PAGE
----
There is a good deal at stake in the coming upgrade of the single market. We lawyers need to pay particular attention.

There is a leaked document widely circulating in Brussels, with lobbyists competing to see who can obtain the latest version.

It is called ‘Upgrading the single market’, and is a signature initiative of the Juncker commission. It is due to be launched soon, and although it is in the last stages of internal consultations, I think the sections on which I will focus are unlikely to change. The overall topic is one on which everyone, even eurosceptics, can generally agree: that the single market is a good thing, and needs improvement.

There are two items of particular interest to lawyers. The first is the part which actually names us as a target. This is an honour we might have preferred to avoid. But we are listed as one of the professions in the priority sector in the section entitled ‘Making the market without borders for services a practical reality’. There is a study to be published soon which will show how reforms to open the regulated professions has led to job creation and better prices, including in the legal profession.

The leaked draft report says that a more competitive and efficient professional services sector would help the economy as a whole.

In the first phase of the upgrade to the single market, scheduled to begin next year, those issues relating to access and exercise of regulated professions will be targeted for concrete reforms in specific member states. There will be an analytical framework issued by the commission to help member states when reviewing existing professional regulations or proposing new ones. Member states will then have to show that the public interest cannot be achieved by anything other than limiting access or what they call ‘constricting conduct’.

There will also be special effort devoted to opening up structures related to their legal form, shareholding requirements and multidisciplinary restrictions.

This part may not have a direct impact on English solicitors within our own jurisdiction, since the work undertaken over the last few years - after the Legal Services Act 2007 - is the model which the commission seeks to emulate, to the extent it has a say over national member states’ legal systems. However, it may well in due course change the way legal services are able to be provided across Europe’s internal borders, in terms of permitted vehicles.

But there is another section of the document which is equally important. It refers to a topic which I have raised only recently. Its importance is shown by the fact that it crops up again in this document, as the first action point. The section is headed ‘Enabling the balanced development of the collaborative economy’.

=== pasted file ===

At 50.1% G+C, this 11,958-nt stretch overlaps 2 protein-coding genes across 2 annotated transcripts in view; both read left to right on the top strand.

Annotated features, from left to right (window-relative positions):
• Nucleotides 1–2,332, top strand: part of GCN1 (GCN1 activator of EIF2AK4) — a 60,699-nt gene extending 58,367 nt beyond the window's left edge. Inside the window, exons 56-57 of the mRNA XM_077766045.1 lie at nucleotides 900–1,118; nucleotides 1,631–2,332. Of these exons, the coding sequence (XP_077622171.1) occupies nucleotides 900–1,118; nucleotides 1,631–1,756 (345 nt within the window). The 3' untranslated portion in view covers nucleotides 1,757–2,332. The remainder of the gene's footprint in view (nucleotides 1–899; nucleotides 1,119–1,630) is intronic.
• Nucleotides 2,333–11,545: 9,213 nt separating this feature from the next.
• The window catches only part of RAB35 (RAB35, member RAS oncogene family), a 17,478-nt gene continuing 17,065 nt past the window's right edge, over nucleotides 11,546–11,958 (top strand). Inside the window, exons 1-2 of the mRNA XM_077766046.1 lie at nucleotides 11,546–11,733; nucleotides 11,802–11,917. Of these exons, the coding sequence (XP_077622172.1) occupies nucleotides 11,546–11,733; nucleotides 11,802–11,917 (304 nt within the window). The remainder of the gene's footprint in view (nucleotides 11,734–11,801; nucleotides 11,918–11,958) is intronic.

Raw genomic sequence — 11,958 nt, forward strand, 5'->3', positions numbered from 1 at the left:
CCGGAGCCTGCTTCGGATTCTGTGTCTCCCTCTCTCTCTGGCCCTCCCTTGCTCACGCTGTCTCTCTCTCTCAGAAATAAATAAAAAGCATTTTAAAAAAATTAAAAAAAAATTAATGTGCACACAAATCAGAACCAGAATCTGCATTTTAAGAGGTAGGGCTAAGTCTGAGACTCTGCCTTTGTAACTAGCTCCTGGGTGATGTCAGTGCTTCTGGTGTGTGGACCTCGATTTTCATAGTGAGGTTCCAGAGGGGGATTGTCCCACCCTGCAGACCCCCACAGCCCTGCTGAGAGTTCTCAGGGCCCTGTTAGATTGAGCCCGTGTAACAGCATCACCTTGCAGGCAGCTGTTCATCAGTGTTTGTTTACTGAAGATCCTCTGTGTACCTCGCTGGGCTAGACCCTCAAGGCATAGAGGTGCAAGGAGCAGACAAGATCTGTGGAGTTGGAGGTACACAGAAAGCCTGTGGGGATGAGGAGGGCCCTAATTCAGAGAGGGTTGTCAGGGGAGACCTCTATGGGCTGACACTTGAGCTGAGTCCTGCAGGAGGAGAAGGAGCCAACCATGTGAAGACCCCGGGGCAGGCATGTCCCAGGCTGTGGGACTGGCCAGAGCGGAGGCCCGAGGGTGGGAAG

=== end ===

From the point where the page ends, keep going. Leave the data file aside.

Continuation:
We are told that the commission will develop a European agenda for the collaborative economy, including guidance on how EU law applies to it. The commission will assess possible regulatory gaps and monitor developments closely.

The collaborative economy in legal services is another name for our old friend, online platforms, which definitely operate in the legal services market. According to the report, the collaborative economy leads to greater choice and lower prices, provides growth opportunities for start-ups and existing companies, increases employment and allows for more flexible working times. (It all sounds so positive, since there is no mention of the alleged working conditions at maybe the greatest online platform of them all, Amazon, which were recently heavily criticised in an article in the New York Times.)

As a starter for the European Commission, I can tell them that there is a range of EU law in our sector which is directly undermined - almost made useless - by the operations of unregulated online platforms. For decades, the lawyers’ directives have governed the legal framework, trouble-free and acceptable to all, for how lawyers can cross borders in Europe (if you want details, the principal ones are Services 77/249/EEC and Establishment 98/5/EC).

For many years, too, the rules as to who can practise in the EU from outside it have been governed by the EU’s commitments in legal services in its GATS schedule, through the process run by the World Trade Organisation. These laws and commitments balance liberal market principles with the requirements of consumer protection, hard fought and agreed over many years. Well, goodbye to all that.

With the click of a mouse, unregulated online providers can do what they like where they like, regardless of qualification, notification or regulation. What will be the point of anyone being governed by any of these requirements any longer if they can be so simply ignored?

In other words, there is a good deal at stake in the coming upgrade of the single market. We lawyers need to pay particular attention.

Jonathan Goldsmith is a consultant and former secretary-general at the Council of Bars and Law Societies of Europe, which represents around a million European lawyers through its member bars and law societies. He blogs weekly for the Gazette on European affairs